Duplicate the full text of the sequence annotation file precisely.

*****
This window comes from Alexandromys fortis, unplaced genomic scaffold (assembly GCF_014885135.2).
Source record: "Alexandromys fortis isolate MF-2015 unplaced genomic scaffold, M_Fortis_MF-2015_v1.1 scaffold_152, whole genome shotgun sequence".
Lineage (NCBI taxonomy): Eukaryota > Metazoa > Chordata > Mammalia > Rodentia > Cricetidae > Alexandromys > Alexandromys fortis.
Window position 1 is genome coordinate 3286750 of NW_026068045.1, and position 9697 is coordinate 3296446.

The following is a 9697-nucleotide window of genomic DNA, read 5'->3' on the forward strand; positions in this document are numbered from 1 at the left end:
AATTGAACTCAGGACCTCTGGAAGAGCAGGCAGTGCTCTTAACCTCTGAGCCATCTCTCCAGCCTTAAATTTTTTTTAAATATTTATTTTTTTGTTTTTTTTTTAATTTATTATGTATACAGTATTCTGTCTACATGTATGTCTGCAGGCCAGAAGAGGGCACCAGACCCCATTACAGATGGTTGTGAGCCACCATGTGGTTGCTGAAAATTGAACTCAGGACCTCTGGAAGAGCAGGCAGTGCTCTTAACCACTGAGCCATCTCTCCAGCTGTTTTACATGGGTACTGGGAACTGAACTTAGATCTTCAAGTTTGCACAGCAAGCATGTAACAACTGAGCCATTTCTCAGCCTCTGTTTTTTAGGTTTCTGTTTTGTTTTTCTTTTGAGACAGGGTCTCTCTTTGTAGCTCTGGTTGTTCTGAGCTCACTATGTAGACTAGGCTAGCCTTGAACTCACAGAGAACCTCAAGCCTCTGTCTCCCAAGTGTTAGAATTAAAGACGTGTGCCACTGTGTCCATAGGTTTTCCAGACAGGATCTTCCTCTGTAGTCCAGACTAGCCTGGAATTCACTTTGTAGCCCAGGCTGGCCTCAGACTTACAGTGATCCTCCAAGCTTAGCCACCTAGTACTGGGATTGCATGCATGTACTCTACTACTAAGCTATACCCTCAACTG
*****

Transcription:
This window comes from Alexandromys fortis, unplaced genomic scaffold (assembly GCF_014885135.2).
Source record: "Alexandromys fortis isolate MF-2015 unplaced genomic scaffold, M_Fortis_MF-2015_v1.1 scaffold_152, whole genome shotgun sequence".
Lineage (NCBI taxonomy): Eukaryota > Metazoa > Chordata > Mammalia > Rodentia > Cricetidae > Alexandromys > Alexandromys fortis.
Window position 1 is genome coordinate 3286750 of NW_026068045.1, and position 9697 is coordinate 3296446.

The following is a 9697-nucleotide window of genomic DNA, read 5'->3' on the forward strand; positions in this document are numbered from 1 at the left end:
AATTGAACTCAGGACCTCTGGAAGAGCAGGCAGTGCTCTTAACCTCTGAGCCATCTCTCCAGCCTTAAATTTTTTTTAAATATTTATTTTTTTGTTTTTTTTTTAATTTATTATGTATACAGTATTCTGTCTACATGTATGTCTGCAGGCCAGAAGAGGGCACCAGACCCCATTACAGATGGTTGTGAGCCACCATGTGGTTGCTGAAAATTGAACTCAGGACCTCTGGAAGAGCAGGCAGTGCTCTTAACCACTGAGCCATCTCTCCAGCTGTTTTACATGGGTACTGGGAACTGAACTTAGATCTTCAAGTTTGCACAGCAAGCATGTAACAACTGAGCCATTTCTCAGCCTCTGTTTTTTAGGTTTCTGTTTTGTTTTTCTTTTGAGACAGGGTCTCTCTTTGTAGCTCTGGTTGTTCTGAGCTCACTATGTAGACTAGGCTAGCCTTGAACTCACAGAGAACCTCAAGCCTCTGTCTCCCAAGTGTTAGAATTAAAGACGTGTGCCACTGTGTCCATAGGTTTTCCAGACAGGATCTTCCTCTGTAGTCCAGACTAGCCTGGAATTCACTTTGTAGCCCAGGCTGGCCTCAGACTTACAGTGATCCTCCAAGCTTAGCCACCTAGTACTGGGATTGCATGCATGTACTCTACTACTAAGCTATACCCTCAACTG